Exception Class

Represents errors that occur during application execution.

Namespace: System
Assembly: mscorlib (in mscorlib.dll)

public ref class Exception : ISerializable, _Exception
/** @attribute SerializableAttribute() */ 
/** @attribute ComVisibleAttribute(true) */ 
/** @attribute ClassInterfaceAttribute(ClassInterfaceType.None) */ 
public class Exception implements ISerializable, _Exception
public class Exception implements ISerializable, _Exception

This class is the base class for all exceptions. When an error occurs, either the system or the currently executing application reports it by throwing an exception containing information about the error. Once thrown, an exception is handled by the application or by the default exception handler.

The common language runtime provides an exception handling model that is based on the representation of exceptions as objects, and the separation of program code and exception handling code into try blocks and catch blocks, respectively. There can be one or more catch blocks, each designed to handle a particular type of exception, or one block designed to catch a more specific exception than another block.

If an application handles exceptions that occur during the execution of a block of application code, the code must be placed within a try statement. Application code within a try statement is a try block. Application code that handles exceptions thrown by a try block is placed within a catch statement, and is called a catch block. Zero or more catch blocks are associated with a try block, and each catch block includes a type filter that determines the types of exceptions it handles.

When an exception occurs in a try block, the system searches the associated catch blocks in the order they appear in application code, until it locates a catch block that handles the exception. A catch block handles an exception of type T if the type filter of the catch block specifies T or any type that T derives from. The system stops searching after it finds the first catch block that handles the exception. For this reason, in application code, a catch block that handles a type must be specified before a catch block that handles its base types, as demonstrated in the example that follows this section. A catch block that handles System.Exception is specified last.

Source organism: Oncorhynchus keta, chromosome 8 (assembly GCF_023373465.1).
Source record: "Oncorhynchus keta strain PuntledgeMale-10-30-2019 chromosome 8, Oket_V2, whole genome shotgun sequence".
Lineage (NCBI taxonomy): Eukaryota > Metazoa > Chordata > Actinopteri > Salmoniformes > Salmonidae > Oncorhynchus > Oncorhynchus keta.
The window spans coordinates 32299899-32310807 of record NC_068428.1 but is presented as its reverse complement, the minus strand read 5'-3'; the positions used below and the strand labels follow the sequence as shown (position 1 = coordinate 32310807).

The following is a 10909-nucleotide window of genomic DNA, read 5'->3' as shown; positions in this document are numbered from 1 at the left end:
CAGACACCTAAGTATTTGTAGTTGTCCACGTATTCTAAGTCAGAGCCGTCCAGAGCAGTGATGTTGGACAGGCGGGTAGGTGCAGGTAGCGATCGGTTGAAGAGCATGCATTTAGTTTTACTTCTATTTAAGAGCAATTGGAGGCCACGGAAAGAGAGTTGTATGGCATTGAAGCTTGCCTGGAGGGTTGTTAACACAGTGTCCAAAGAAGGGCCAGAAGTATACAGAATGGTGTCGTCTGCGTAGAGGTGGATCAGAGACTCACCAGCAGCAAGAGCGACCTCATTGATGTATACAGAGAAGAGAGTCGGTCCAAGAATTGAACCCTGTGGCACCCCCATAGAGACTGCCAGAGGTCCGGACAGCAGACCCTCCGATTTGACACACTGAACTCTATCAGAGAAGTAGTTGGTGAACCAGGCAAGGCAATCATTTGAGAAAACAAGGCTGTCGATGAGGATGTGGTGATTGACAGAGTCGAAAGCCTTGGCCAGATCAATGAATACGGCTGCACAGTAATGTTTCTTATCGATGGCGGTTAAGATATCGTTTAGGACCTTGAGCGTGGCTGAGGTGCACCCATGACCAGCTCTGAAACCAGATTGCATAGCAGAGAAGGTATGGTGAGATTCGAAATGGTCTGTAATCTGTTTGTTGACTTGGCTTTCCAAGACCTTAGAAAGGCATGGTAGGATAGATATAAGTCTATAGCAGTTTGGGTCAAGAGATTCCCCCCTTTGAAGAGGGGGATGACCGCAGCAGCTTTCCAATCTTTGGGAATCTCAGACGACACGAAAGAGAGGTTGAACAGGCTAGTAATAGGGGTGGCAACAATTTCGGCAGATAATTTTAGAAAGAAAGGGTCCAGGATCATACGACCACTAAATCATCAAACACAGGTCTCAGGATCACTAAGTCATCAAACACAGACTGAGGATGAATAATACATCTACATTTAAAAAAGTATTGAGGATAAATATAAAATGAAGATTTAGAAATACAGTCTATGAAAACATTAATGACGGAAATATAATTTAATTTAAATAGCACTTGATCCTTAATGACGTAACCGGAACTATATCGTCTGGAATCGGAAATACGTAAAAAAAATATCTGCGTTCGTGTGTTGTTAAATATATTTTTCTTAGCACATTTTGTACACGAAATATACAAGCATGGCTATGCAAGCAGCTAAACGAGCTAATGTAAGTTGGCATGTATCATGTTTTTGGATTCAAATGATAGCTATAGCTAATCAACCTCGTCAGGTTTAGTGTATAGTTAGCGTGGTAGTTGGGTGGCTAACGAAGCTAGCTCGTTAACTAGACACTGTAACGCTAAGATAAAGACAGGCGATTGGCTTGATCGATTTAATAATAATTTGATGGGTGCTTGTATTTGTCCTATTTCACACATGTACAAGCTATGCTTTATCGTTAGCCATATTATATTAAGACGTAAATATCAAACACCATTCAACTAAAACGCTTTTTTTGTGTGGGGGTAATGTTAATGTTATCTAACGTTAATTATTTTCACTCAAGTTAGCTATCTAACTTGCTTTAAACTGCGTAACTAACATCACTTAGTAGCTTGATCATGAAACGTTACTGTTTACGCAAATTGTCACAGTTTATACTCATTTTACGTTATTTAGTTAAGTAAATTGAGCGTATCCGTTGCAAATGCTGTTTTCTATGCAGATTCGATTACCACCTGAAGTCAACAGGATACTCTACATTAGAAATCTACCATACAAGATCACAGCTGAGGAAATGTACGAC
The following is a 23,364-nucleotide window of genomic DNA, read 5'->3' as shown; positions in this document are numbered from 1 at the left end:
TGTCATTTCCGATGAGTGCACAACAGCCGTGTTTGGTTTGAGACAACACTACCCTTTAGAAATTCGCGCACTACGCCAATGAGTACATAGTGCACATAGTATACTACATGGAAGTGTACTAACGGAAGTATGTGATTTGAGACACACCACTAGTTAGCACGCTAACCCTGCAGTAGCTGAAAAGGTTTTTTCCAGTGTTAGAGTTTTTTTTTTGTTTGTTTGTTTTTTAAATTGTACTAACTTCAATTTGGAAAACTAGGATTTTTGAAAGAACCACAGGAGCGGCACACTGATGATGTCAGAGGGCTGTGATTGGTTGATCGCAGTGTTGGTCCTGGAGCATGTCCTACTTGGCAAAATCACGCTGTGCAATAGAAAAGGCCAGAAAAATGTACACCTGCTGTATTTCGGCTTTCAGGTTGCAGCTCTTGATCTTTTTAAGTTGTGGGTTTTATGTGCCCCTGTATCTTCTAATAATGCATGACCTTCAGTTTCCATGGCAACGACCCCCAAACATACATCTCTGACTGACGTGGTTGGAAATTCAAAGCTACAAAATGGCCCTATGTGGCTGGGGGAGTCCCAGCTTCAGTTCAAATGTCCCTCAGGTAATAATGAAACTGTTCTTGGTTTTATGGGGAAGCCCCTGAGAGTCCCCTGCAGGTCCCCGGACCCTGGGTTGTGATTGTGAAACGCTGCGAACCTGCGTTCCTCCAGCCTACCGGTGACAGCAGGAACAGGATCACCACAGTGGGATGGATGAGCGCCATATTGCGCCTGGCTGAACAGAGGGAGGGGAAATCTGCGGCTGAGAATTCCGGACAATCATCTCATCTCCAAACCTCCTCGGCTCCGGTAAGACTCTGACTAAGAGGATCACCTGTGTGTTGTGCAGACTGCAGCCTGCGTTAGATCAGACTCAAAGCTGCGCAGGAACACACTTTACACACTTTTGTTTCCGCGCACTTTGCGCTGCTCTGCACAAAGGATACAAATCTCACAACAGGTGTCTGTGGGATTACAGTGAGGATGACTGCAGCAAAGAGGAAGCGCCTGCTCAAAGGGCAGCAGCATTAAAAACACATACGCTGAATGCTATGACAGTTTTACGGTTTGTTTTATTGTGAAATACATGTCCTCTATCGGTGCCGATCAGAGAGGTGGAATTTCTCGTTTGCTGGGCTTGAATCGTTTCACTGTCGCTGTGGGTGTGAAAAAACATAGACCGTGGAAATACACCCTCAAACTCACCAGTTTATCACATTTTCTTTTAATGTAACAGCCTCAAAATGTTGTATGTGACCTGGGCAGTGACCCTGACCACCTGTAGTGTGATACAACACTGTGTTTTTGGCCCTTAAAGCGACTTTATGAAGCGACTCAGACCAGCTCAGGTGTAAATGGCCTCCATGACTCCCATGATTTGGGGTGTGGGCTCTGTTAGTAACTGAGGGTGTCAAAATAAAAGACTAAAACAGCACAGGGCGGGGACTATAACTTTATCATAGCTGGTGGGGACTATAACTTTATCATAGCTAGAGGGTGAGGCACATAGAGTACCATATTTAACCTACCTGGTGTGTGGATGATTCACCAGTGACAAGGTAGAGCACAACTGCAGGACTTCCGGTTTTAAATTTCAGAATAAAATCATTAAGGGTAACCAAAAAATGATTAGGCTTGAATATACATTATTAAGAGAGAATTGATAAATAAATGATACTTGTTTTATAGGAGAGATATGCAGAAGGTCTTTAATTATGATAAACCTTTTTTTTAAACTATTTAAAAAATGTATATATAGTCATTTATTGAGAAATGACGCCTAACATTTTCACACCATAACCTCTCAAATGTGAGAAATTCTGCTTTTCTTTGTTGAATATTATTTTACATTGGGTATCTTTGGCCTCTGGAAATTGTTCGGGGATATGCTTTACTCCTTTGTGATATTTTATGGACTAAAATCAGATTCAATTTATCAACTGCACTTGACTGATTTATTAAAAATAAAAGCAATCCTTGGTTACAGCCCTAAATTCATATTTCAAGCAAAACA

If none of the catch blocks associated with the current try block handle the exception, and the current try block is nested within other try blocks in the current call, the catch blocks associated with the next enclosing try block are searched. If no catch block for the exception is found, the system searches previous nesting levels in the current call. If no catch block for the exception is found in the current call, the exception is passed up the call stack, and the previous stack frame is searched for a catch block that handles the exception. The search of the call stack continues until the exception is handled or until no more frames exist on the call stack. If the top of the call stack is reached without finding a catch block that handles the exception, the default exception handler handles it and the application terminates.